Constraints are things that prevent you from expanding your levels of activities. Constraints are usually seen as a bad thing not a good thing. However, they play an important role that not many people have recognised.
In consulting this may be the number of consultants you employ, the number of projects you are willing to undertake, or the number of priorities per week. Constraints represent positive bottlenecks and the aim is to maximise your utilisation and efficiency of your bottlenecks in your firm. They can be people resources (not just number of people, but the right mix of people), plant and equipment, production capacity, administration capacity, management capacity and so forth.
Generally the next constraint appears as soon as you debottleneck. Previously the bottleneck may have been your accounts payable department so you employed more people, and now your bottleneck may become your purchasing department.
For example, one of the things the Japanese manufacturing approach was very good at was leaving constraints in place and using them to drive innovation. The cost of the land was so high that they would not expand their warehouse but get their people to become more innovative through just in time inventory.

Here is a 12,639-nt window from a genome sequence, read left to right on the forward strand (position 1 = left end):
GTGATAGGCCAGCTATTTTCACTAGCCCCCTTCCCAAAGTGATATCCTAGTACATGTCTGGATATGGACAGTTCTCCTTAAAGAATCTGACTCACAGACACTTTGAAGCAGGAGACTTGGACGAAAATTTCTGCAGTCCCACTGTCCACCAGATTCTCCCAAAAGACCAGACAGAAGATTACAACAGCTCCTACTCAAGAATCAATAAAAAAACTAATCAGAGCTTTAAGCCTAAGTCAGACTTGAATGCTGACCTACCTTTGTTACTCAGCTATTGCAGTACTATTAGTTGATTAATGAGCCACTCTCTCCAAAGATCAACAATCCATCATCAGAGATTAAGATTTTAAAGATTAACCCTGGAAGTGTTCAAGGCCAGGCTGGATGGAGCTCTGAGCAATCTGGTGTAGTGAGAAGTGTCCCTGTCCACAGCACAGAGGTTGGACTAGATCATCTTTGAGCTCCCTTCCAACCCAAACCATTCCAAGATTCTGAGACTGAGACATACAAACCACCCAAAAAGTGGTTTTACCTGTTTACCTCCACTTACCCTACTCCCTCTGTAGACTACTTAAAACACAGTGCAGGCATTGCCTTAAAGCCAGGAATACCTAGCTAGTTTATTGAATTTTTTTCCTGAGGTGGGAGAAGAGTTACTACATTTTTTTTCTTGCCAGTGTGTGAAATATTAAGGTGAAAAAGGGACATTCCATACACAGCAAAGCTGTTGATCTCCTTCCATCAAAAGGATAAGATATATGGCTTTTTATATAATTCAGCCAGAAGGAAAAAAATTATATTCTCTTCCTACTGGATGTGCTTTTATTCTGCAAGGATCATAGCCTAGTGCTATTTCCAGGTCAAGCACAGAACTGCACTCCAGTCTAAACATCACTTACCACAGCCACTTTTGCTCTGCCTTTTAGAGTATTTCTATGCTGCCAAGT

Constraints can be imposed on your firm to keep it lean and efficient. One way to make people more efficient and focus on value would be to impose a constraint on work hours. Make a rule that the office closes at 5.30pm and demand that people look to prioritise, focus and become more efficient. The newfound innovative mind-set will generate innovations well beyond what you expect and make it a better and sustainable business. In terms of breaking down a business plan, 90 days would be a very effective constraint that allows your team to focus on the immediate action plans and help clarifying what your people are doing.
Constraints enable you to think smarter and be more innovative, setting your firm up for success. They also challenge you to do more with less by working smarter, not working harder.